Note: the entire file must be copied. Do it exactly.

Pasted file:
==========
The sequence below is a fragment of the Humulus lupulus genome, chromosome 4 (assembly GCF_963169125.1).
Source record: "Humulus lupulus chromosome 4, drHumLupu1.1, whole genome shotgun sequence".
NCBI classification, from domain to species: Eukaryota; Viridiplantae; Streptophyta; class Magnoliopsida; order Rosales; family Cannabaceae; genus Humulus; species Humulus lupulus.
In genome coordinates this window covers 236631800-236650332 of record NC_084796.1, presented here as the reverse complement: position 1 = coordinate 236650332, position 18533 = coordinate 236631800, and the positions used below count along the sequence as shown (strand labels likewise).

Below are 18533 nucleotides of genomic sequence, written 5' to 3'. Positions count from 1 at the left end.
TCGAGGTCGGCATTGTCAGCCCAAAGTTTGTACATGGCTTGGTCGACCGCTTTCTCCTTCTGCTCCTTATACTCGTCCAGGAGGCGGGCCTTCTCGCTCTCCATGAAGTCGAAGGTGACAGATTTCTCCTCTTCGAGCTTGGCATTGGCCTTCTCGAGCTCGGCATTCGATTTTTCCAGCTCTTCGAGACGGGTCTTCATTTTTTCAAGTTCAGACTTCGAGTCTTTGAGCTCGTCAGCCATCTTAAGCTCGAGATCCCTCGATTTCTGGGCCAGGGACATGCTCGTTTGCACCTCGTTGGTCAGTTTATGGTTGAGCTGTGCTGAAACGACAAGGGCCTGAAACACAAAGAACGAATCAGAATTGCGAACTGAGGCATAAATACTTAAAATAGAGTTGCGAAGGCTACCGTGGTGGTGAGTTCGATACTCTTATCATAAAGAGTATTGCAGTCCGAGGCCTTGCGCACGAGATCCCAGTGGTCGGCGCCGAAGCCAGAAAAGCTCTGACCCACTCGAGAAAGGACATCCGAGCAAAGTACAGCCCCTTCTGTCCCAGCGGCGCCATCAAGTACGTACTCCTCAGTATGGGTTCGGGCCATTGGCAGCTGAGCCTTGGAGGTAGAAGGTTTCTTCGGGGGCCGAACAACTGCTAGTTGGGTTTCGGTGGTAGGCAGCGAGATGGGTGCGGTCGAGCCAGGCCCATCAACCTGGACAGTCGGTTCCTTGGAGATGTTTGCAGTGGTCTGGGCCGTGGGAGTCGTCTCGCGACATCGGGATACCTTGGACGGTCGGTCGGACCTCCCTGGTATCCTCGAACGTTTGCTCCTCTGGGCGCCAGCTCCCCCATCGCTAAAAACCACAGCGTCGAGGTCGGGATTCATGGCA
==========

The sequence below is a fragment of the Humulus lupulus genome, chromosome 4 (assembly GCF_963169125.1).
Source record: "Humulus lupulus chromosome 4, drHumLupu1.1, whole genome shotgun sequence".
NCBI classification, from domain to species: Eukaryota; Viridiplantae; Streptophyta; class Magnoliopsida; order Rosales; family Cannabaceae; genus Humulus; species Humulus lupulus.
In genome coordinates this window covers 236631800-236650332 of record NC_084796.1, presented here as the reverse complement: position 1 = coordinate 236650332, position 18533 = coordinate 236631800, and the positions used below count along the sequence as shown (strand labels likewise).

Below are 18533 nucleotides of genomic sequence, written 5' to 3'. Positions count from 1 at the left end.
TCGAGGTCGGCATTGTCAGCCCAAAGTTTGTACATGGCTTGGTCGACCGCTTTCTCCTTCTGCTCCTTATACTCGTCCAGGAGGCGGGCCTTCTCGCTCTCCATGAAGTCGAAGGTGACAGATTTCTCCTCTTCGAGCTTGGCATTGGCCTTCTCGAGCTCGGCATTCGATTTTTCCAGCTCTTCGAGACGGGTCTTCATTTTTTCAAGTTCAGACTTCGAGTCTTTGAGCTCGTCAGCCATCTTAAGCTCGAGATCCCTCGATTTCTGGGCCAGGGACATGCTCGTTTGCACCTCGTTGGTCAGTTTATGGTTGAGCTGTGCTGAAACGACAAGGGCCTGAAACACAAAGAACGAATCAGAATTGCGAACTGAGGCATAAATACTTAAAATAGAGTTGCGAAGGCTACCGTGGTGGTGAGTTCGATACTCTTATCATAAAGAGTATTGCAGTCCGAGGCCTTGCGCACGAGATCCCAGTGGTCGGCGCCGAAGCCAGAAAAGCTCTGACCCACTCGAGAAAGGACATCCGAGCAAAGTACAGCCCCTTCTGTCCCAGCGGCGCCATCAAGTACGTACTCCTCAGTATGGGTTCGGGCCATTGGCAGCTGAGCCTTGGAGGTAGAAGGTTTCTTCGGGGGCCGAACAACTGCTAGTTGGGTTTCGGTGGTAGGCAGCGAGATGGGTGCGGTCGAGCCAGGCCCATCAACCTGGACAGTCGGTTCCTTGGAGATGTTTGCAGTGGTCTGGGCCGTGGGAGTCGTCTCGCGACATCGGGATACCTTGGACGGTCGGTCGGACCTCCCTGGTATCCTCGAACGTTTGCTCCTCTGGGCGCCAGCTCCCCCATCGCTAAAAACCACAGCGTCGAGGTCGGGATTCATGGCA